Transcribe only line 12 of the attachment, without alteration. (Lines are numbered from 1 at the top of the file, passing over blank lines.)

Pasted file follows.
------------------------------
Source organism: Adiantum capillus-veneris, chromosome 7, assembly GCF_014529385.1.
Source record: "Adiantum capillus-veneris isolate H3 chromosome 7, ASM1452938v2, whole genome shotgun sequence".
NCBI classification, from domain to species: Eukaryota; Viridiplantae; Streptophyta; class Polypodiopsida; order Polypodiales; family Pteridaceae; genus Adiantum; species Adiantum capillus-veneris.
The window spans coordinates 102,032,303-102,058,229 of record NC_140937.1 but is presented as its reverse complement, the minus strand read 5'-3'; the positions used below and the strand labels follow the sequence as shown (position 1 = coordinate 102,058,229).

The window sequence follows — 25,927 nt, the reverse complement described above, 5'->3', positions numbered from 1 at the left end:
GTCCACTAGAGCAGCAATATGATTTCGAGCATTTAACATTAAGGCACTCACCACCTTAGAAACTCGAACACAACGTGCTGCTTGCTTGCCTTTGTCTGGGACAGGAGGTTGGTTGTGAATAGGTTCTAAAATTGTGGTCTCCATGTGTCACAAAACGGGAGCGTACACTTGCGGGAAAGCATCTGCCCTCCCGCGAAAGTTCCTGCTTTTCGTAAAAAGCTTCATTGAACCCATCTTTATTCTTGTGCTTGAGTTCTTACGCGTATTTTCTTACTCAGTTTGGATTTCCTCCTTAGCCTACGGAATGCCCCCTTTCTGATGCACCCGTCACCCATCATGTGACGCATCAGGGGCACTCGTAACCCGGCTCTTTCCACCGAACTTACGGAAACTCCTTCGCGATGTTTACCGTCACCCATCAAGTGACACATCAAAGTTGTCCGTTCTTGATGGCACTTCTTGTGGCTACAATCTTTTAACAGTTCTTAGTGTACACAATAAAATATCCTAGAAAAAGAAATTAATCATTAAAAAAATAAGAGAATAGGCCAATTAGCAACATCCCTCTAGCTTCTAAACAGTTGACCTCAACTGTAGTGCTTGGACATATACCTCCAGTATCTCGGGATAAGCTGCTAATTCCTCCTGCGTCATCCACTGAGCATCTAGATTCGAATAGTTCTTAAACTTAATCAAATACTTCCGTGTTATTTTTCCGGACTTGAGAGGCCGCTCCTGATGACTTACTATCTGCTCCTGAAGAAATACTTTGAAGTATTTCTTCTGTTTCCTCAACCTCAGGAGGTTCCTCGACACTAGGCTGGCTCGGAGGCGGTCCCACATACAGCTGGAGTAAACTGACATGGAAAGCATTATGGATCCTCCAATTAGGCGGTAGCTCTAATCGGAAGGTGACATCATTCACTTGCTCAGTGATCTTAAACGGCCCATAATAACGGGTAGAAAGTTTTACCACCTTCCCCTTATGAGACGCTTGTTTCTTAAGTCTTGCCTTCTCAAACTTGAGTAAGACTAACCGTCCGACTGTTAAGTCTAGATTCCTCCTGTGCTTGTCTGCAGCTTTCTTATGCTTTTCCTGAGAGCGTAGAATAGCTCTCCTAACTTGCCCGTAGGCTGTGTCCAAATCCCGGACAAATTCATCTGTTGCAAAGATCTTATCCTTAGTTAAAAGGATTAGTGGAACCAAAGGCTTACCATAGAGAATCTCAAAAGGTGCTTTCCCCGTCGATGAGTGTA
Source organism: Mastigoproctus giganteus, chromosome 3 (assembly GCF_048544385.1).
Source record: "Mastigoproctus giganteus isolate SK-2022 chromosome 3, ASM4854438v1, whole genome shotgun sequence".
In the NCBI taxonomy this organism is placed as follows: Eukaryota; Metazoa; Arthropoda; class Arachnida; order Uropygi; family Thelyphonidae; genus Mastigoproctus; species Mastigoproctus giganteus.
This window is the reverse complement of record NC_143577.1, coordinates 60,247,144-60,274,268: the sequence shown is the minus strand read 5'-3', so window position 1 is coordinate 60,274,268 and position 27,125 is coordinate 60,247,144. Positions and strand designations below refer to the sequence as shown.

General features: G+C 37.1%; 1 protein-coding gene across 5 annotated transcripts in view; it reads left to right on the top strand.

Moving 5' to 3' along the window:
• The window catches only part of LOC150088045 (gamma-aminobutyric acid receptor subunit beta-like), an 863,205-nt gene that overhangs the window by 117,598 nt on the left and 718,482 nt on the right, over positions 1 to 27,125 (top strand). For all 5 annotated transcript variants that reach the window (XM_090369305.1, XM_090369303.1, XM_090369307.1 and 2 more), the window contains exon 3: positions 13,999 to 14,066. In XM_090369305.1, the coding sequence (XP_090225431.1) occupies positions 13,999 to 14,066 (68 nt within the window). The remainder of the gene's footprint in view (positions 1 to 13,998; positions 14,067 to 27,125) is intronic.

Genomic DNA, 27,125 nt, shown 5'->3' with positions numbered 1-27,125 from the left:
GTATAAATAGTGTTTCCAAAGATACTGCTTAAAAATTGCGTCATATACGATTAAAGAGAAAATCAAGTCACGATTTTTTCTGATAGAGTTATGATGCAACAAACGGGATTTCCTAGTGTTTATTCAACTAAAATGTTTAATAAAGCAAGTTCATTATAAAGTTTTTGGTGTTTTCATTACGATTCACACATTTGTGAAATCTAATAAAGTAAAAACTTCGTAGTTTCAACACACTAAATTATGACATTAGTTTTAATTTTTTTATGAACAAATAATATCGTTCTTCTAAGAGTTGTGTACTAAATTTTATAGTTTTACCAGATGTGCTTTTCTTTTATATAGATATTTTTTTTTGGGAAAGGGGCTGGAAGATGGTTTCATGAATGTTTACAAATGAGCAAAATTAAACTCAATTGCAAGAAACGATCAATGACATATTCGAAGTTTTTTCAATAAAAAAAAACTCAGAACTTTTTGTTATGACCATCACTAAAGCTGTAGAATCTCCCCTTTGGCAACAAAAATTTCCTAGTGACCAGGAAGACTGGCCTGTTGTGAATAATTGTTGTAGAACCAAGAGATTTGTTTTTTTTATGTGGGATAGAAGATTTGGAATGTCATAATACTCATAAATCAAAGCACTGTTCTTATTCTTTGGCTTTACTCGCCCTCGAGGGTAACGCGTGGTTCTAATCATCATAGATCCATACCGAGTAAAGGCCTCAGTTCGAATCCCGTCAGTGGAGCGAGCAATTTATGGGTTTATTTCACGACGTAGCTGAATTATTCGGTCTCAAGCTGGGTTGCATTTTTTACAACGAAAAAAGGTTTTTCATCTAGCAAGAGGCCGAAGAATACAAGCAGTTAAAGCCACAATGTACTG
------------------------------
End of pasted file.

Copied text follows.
Moving 5' to 3' along the window: